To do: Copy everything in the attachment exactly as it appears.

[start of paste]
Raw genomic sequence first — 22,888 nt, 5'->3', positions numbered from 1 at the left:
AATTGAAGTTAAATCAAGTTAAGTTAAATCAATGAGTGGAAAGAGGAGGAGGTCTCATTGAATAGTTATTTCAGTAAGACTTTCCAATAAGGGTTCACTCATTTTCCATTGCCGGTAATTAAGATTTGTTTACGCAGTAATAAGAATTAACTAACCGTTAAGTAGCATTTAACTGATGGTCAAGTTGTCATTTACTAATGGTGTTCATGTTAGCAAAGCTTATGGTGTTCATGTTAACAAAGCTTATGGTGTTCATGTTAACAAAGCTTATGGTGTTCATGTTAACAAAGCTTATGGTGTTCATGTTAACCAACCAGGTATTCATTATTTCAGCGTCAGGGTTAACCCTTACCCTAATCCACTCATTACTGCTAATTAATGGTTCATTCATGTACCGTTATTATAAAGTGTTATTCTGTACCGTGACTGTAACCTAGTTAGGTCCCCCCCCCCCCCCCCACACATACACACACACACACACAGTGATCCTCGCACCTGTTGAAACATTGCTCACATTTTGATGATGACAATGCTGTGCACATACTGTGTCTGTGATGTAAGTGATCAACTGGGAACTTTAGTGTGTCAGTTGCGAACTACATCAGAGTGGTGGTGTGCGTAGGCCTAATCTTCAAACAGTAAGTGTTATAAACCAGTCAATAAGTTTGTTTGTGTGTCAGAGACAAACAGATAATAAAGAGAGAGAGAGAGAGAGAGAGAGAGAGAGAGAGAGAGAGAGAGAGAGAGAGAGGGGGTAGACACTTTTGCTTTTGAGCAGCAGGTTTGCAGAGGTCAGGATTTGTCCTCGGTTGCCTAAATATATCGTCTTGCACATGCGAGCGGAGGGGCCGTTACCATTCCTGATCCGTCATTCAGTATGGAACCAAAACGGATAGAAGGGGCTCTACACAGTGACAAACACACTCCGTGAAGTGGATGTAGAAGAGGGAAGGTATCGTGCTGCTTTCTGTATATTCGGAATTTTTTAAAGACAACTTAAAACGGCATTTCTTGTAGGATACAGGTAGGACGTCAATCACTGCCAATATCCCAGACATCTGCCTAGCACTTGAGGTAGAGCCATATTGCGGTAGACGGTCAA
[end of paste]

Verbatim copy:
Raw genomic sequence first — 22,888 nt, 5'->3', positions numbered from 1 at the left:
AATTGAAGTTAAATCAAGTTAAGTTAAATCAATGAGTGGAAAGAGGAGGAGGTCTCATTGAATAGTTATTTCAGTAAGACTTTCCAATAAGGGTTCACTCATTTTCCATTGCCGGTAATTAAGATTTGTTTACGCAGTAATAAGAATTAACTAACCGTTAAGTAGCATTTAACTGATGGTCAAGTTGTCATTTACTAATGGTGTTCATGTTAGCAAAGCTTATGGTGTTCATGTTAACAAAGCTTATGGTGTTCATGTTAACAAAGCTTATGGTGTTCATGTTAACAAAGCTTATGGTGTTCATGTTAACCAACCAGGTATTCATTATTTCAGCGTCAGGGTTAACCCTTACCCTAATCCACTCATTACTGCTAATTAATGGTTCATTCATGTACCGTTATTATAAAGTGTTATTCTGTACCGTGACTGTAACCTAGTTAGGTCCCCCCCCCCCCCCCCACACATACACACACACACACACAGTGATCCTCGCACCTGTTGAAACATTGCTCACATTTTGATGATGACAATGCTGTGCACATACTGTGTCTGTGATGTAAGTGATCAACTGGGAACTTTAGTGTGTCAGTTGCGAACTACATCAGAGTGGTGGTGTGCGTAGGCCTAATCTTCAAACAGTAAGTGTTATAAACCAGTCAATAAGTTTGTTTGTGTGTCAGAGACAAACAGATAATAAAGAGAGAGAGAGAGAGAGAGAGAGAGAGAGAGAGAGAGAGAGAGAGAGAGAGAGGGGGTAGACACTTTTGCTTTTGAGCAGCAGGTTTGCAGAGGTCAGGATTTGTCCTCGGTTGCCTAAATATATCGTCTTGCACATGCGAGCGGAGGGGCCGTTACCATTCCTGATCCGTCATTCAGTATGGAACCAAAACGGATAGAAGGGGCTCTACACAGTGACAAACACACTCCGTGAAGTGGATGTAGAAGAGGGAAGGTATCGTGCTGCTTTCTGTATATTCGGAATTTTTTAAAGACAACTTAAAACGGCATTTCTTGTAGGATACAGGTAGGACGTCAATCACTGCCAATATCCCAGACATCTGCCTAGCACTTGAGGTAGAGCCATATTGCGGTAGACGGTCAA